Archive for May, 2008

Camping on the mind

Sunday, May 4th, 2008

Reid has been talking about camping a lot lately and pretending to camp often. In addition to choosing camping over planting last weekend, we have been spending lots of time in “tents”. Pillows and blankets are the preferred building materials or maybe they’re just what Reid has on hand. Of course, Reid considers her quilt pulled over her head, without any support other than an extended arm, to constitute a tent. On Thursday I even got Reid dressed while she laid under her covers. She was delighted to dress in the “tent” and perplexed by my assertions that I was not able to dress for work while laying under blankets. Reid was sure that if she helped me I could manage but I turned into “Super Mean Mama” and went to my own room to dress.

We’re going to miss the KOA free camping night in May but we’ll have to get ourselves organized for another weekend in the not-distant future. There’s a KOA with cabins just about an hour from Ottawa. I like having the camping experience without the hassle of setting up a tent or trailer, especially without the need to find a place to store them. My memories of camping as a kid are almost all about being outside – playing, exploring, riding bikes, eating (especially eating!), sitting around the camp fire, swimming – with the occasional memory of falling asleep in a bunk in the trailer while listening to bigger people at the campfire. Reid can build her own memories when we stay in a cabin. I think I might be too old to learn to camp in a tent and a trailer would make me feel guilty on all of the weekends we don’t use it. I have enough in my life to cause me guilt.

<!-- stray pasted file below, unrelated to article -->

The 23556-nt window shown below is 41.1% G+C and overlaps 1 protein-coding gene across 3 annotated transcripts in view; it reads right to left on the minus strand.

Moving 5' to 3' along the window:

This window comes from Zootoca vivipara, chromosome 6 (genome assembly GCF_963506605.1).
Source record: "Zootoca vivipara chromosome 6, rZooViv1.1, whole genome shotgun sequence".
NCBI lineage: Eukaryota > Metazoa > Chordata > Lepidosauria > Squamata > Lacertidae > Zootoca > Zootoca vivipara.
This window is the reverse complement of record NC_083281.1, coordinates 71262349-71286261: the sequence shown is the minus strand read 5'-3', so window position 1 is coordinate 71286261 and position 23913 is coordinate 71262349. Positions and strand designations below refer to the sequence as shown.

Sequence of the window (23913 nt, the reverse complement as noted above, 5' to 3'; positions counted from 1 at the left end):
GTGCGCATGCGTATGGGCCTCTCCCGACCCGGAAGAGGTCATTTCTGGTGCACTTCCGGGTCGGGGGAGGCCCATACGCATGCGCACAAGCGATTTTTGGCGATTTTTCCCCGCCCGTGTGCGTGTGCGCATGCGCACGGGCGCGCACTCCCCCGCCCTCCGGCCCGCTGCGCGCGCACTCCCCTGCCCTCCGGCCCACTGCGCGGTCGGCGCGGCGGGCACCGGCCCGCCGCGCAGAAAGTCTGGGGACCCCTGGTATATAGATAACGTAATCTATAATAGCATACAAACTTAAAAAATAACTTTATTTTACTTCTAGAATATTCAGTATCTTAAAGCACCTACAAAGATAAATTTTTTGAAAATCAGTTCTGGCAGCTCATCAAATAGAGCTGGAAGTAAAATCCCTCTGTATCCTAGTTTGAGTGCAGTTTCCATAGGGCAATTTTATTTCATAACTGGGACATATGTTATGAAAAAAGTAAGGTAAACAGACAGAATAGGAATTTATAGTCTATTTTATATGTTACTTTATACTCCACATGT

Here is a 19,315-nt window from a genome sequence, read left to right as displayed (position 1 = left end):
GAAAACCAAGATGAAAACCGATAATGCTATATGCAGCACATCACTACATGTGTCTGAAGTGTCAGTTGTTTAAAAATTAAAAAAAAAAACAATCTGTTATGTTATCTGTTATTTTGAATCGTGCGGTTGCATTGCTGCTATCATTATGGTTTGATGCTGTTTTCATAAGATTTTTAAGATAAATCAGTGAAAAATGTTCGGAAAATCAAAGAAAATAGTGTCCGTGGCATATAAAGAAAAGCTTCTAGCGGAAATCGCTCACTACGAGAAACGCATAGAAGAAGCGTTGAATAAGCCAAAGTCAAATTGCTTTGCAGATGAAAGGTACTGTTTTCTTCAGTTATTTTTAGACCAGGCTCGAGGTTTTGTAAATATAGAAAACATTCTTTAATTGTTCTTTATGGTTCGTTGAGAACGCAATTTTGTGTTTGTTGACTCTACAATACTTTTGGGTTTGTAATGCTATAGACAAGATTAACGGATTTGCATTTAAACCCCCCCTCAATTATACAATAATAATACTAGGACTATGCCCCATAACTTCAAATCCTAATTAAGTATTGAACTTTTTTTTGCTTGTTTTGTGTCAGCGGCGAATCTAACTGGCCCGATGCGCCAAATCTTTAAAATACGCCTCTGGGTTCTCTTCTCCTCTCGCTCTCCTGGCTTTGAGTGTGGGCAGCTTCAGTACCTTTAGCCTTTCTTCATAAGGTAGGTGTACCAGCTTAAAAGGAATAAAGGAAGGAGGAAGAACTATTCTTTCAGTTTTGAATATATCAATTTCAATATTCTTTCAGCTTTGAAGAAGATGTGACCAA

All this to say, if you’re looking to go camping this summer, head over to our part of Ontario or even Quebec. We’ll bring the marshmallows

Big and little bosses

Saturday, May 3rd, 2008

Reid listens to Ken and me discussing bits of our workday sometimes. She sees Ken’s boss every once and a while when he gives Ken a ride to work. Reid has met my boss only once, although she has met one of my “big bosses” a couple of times at the so-called seasonal party that happens on Christmas Eve. Still, the names of various people come up and Reid asks about the hierarchy. We’ve explained our direct managers, their bosses, the Assistant Deputy Ministers, Deputy Ministers and Ministers by a series of references to the boss, medium boss, bigger boss and biggest boss and the Minister (hey, we live in Ottawa and she might as well be familiar with our little part of the country). The Ministers don’t come up that often and we explain them as “the people who help make rules for our country”. I have an image of wooden nesting dolls sometimes but it works for Reid. Once she has situated the person’s name in the hierarchy of bosses, Reid follows the conversation quite well. She usually concludes any conversation about one of our bosses, however big, with “But I’m your littlest boss, right?” This tells me two things:
1. She seems to think promotions are based on height. My career progress would be limited if this were to be instituted.
2. Reid is pretty confident of her place in our family’s hierarchy.